Museum of Chinese in America
The Museum of Chinese in America (abbreviated MOCA) is a museum in New York City which exhibits Chinese American history. It is a nonprofit education and cultural institution that presents the living history, heritage, culture, and diverse experiences of Chinese Americans through exhibitions, educational services and public programs.
Founded in 1980 in Manhattan's Chinatown (紐約華埠), the museum began as the New York Chinatown History Project by historian John Kuo Wei Tchen and community resident and activist Charles Lai to promote a better understanding of the Chinese American experience and to address the concern that "the memories and experiences of aging older generations would perish without oral history, photo documentation, research and collecting efforts."
The museum moved to a new site at 215 Centre Street in 2009. It increased in size by sixfold, in a space that was designed by architect Maya Lin. The curator and director of exhibitions as of May 31, 2011 is Herb Tam. The permanent exhibition, With a Single Step was designed by Matter Practice.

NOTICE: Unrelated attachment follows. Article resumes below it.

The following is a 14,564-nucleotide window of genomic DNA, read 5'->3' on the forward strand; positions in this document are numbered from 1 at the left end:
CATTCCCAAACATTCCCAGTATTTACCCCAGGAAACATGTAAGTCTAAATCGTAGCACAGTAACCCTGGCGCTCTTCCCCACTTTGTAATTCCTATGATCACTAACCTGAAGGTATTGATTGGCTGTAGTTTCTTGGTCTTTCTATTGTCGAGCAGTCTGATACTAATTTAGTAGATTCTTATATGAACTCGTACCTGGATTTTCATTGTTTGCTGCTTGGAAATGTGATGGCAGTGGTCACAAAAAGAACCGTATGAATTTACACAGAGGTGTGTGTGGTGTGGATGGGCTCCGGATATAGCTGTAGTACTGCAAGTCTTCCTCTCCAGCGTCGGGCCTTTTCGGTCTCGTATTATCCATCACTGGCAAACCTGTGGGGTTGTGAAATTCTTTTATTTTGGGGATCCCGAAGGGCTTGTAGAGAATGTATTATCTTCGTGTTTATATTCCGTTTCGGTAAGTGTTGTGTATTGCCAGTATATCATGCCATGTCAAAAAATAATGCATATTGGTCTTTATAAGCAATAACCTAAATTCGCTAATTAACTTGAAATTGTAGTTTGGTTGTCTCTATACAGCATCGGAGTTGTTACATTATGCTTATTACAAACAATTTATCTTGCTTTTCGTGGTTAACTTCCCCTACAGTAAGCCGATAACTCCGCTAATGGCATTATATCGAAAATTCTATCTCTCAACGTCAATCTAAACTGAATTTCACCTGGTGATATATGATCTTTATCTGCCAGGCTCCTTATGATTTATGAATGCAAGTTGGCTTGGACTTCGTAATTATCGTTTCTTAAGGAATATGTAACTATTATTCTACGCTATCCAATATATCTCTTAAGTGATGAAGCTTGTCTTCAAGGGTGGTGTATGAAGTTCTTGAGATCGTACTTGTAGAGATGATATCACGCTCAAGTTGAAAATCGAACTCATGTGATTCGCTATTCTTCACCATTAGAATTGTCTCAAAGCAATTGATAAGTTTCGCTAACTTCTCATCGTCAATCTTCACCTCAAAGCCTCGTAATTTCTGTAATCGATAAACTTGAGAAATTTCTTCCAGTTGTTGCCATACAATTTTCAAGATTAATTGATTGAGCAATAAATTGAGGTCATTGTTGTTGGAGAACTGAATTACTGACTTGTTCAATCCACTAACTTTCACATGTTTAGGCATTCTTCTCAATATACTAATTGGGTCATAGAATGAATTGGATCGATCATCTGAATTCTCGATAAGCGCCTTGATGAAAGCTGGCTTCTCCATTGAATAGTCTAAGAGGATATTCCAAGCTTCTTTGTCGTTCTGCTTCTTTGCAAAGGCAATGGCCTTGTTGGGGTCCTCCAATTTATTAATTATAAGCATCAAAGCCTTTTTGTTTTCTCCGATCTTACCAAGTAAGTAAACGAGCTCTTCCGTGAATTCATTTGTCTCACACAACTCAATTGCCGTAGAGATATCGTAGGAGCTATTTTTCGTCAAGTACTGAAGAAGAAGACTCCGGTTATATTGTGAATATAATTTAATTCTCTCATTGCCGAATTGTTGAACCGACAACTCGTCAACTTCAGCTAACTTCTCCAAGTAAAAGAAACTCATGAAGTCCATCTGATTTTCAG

MOCA has amassed a nationally-significant collection of materials documenting Chinese life in America. Beginning as what the Smithsonian Magazine described as "a cultural rescue mission to save a little-known immigrant heritage," MOCA’s collection has grown to document the changing profile of Chinese America—from its humble beginnings in the 19th century to its dynamic presence today. Collections and Research Center houses more than 65,000 artifacts, photos, memorabilia, documents, oral histories, and art work. This expansive array of archival material enriches the history of Chinese in America for visitors in ways both rigorously academic and profoundly personal.
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